In the Journals

CA-MRSA colonization more likely in patients with HIV

Those with HIV were more likely to be colonized with community-associated methicillin-resistant Staphylococcus aureus than HIV-negative patients, and they were more likely to carry USA300 strains, researchers reported in Clinical Infectious Diseases.

“This study extends prior studies documenting the significant impact CA-MRSA has had on HIV-infected patients,” Kyle Popovich, MD, of Rush University Medical Center in Chicago, told Infectious Disease News. “There has been a sense that CA-MRSA rates have been decreasing in recent years. However, our results show a high burden of CA-MRSA in HIV-infected patients and move us beyond qualitative data to a quantitative understanding of this burden.”

Kyle Popovich, MD 

Kyle Popovich

From March 2011 to April 2012, Popovich and colleagues obtained nasal and extranasal cultures from 745 inpatients, 374 with HIV and 371 without, within 72 hours of hospitalization. Overall, 15.7% of the patients were colonized with CA-MRSA. Among those with HIV, 20% were colonized, and among those without HIV, 11% were colonized.

HIV-infected patients had higher prevalence of nasal, extranasal and exclusive extranasal colonization. For both HIV-infected and HIV-negative patients, the perirectal and inguinal areas were the most frequently sites for extranasal colonization. Predictors of colonization among HIV-infected patients included male sex, younger age and recent incarceration. Among HIV-negative patients, the only risk factor was temporary housing.

USA300 was the most common strain, comprising 73.3% of isolates. HIV infection was a predictor of this strain (OR=3.0; 95% CI, 1.32-6.79), as were male sex, younger age, and current or previous illicit drug use. Among all of the colonized patients who were currently or recently incarcerated, all but one carried USA300.

“We found a high frequency of extranasal colonization, which could complicate inpatient infection control strategies,” Popovich said. “Furthermore, community exposures may be important for CA-MRSA risk. Therefore, infection prevention strategies may need to extend beyond inpatient settings.”

Popovich said it is now important to assess if the higher colonization burden observed among HIV-infected patients is associated with increased transmission and what the relationship is to subsequent infection.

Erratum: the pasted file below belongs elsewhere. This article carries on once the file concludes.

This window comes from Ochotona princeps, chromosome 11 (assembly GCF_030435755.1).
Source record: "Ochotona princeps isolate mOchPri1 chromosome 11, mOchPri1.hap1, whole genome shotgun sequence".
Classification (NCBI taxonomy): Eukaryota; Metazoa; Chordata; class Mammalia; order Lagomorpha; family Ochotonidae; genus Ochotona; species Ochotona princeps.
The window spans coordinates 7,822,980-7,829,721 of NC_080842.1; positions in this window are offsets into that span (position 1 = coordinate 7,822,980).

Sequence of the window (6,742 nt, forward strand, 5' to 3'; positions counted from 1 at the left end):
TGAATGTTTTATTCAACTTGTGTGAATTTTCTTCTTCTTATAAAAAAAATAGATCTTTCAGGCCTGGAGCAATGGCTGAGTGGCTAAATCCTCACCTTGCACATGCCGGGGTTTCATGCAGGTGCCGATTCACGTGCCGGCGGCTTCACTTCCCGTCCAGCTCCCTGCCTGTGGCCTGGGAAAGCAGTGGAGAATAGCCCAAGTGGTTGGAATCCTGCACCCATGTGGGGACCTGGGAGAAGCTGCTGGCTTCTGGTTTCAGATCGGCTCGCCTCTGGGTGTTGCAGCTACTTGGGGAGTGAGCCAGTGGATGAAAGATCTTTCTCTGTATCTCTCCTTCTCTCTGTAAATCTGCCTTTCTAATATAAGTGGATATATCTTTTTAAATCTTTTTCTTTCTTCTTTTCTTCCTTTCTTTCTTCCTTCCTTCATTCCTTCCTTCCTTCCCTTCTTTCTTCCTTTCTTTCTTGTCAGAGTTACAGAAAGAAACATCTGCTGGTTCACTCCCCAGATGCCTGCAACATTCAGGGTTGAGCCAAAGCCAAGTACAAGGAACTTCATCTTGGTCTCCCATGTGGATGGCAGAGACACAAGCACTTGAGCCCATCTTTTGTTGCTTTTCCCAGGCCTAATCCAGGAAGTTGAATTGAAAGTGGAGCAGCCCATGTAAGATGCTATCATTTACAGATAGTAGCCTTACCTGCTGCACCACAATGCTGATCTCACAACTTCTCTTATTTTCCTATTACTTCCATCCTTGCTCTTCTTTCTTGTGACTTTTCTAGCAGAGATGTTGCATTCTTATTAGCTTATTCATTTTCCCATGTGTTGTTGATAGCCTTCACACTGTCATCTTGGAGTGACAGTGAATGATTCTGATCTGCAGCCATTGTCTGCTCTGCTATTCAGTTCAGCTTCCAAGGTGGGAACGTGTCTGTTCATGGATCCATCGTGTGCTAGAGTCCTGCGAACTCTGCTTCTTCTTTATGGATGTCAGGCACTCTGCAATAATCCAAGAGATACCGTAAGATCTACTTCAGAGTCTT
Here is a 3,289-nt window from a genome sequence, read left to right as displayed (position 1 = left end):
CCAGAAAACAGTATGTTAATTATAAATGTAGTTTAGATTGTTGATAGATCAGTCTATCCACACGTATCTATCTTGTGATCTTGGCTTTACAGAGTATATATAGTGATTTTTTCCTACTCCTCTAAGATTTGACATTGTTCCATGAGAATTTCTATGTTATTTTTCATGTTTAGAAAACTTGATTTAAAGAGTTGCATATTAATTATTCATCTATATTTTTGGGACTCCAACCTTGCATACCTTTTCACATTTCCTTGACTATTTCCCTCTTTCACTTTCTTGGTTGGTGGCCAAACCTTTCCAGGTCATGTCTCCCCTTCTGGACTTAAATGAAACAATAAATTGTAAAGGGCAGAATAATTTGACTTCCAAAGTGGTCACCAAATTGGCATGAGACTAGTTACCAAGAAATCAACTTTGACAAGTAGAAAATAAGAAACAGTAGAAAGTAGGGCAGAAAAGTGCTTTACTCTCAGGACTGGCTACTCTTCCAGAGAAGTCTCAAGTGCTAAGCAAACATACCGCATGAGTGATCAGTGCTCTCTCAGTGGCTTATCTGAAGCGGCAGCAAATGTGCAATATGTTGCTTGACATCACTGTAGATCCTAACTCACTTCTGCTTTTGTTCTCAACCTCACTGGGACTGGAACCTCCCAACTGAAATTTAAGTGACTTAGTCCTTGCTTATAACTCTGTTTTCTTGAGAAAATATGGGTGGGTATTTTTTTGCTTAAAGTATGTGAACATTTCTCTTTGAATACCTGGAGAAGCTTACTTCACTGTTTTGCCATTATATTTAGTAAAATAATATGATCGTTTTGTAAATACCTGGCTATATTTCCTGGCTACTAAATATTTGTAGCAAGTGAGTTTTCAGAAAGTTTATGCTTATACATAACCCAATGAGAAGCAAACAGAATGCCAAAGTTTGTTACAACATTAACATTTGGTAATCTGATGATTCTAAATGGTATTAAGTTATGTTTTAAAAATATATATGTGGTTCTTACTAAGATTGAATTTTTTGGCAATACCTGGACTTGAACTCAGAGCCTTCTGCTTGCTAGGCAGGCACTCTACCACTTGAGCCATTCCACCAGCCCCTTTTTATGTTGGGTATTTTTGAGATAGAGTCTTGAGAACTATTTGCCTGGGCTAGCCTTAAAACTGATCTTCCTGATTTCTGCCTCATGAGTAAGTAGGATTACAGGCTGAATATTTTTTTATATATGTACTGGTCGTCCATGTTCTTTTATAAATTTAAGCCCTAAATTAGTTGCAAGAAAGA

Kyle Popovich, MD, can be reached at Rush University Medical Center, 600 S. Paulina, Suite 143, Chicago, IL 60612; email: kyle_popovich@rush.edu.

Disclosure: Popovich reports no relevant financial disclosures.

Those with HIV were more likely to be colonized with community-associated methicillin-resistant Staphylococcus aureus than HIV-negative patients, and they were more likely to carry USA300 strains, researchers reported in Clinical Infectious Diseases.

“This study extends prior studies documenting the significant impact CA-MRSA has had on HIV-infected patients,” Kyle Popovich, MD, of Rush University Medical Center in Chicago, told Infectious Disease News. “There has been a sense that CA-MRSA rates have been decreasing in recent years. However, our results show a high burden of CA-MRSA in HIV-infected patients and move us beyond qualitative data to a quantitative understanding of this burden.”

Kyle Popovich, MD 

Kyle Popovich

From March 2011 to April 2012, Popovich and colleagues obtained nasal and extranasal cultures from 745 inpatients, 374 with HIV and 371 without, within 72 hours of hospitalization. Overall, 15.7% of the patients were colonized with CA-MRSA. Among those with HIV, 20% were colonized, and among those without HIV, 11% were colonized.

HIV-infected patients had higher prevalence of nasal, extranasal and exclusive extranasal colonization. For both HIV-infected and HIV-negative patients, the perirectal and inguinal areas were the most frequently sites for extranasal colonization. Predictors of colonization among HIV-infected patients included male sex, younger age and recent incarceration. Among HIV-negative patients, the only risk factor was temporary housing.

USA300 was the most common strain, comprising 73.3% of isolates. HIV infection was a predictor of this strain (OR=3.0; 95% CI, 1.32-6.79), as were male sex, younger age, and current or previous illicit drug use. Among all of the colonized patients who were currently or recently incarcerated, all but one carried USA300.

“We found a high frequency of extranasal colonization, which could complicate inpatient infection control strategies,” Popovich said. “Furthermore, community exposures may be important for CA-MRSA risk. Therefore, infection prevention strategies may need to extend beyond inpatient settings.”

Popovich said it is now important to assess if the higher colonization burden observed among HIV-infected patients is associated with increased transmission and what the relationship is to subsequent infection.

Kyle Popovich, MD, can be reached at Rush University Medical Center, 600 S. Paulina, Suite 143, Chicago, IL 60612; email: kyle_popovich@rush.edu.

Disclosure: Popovich reports no relevant financial disclosures.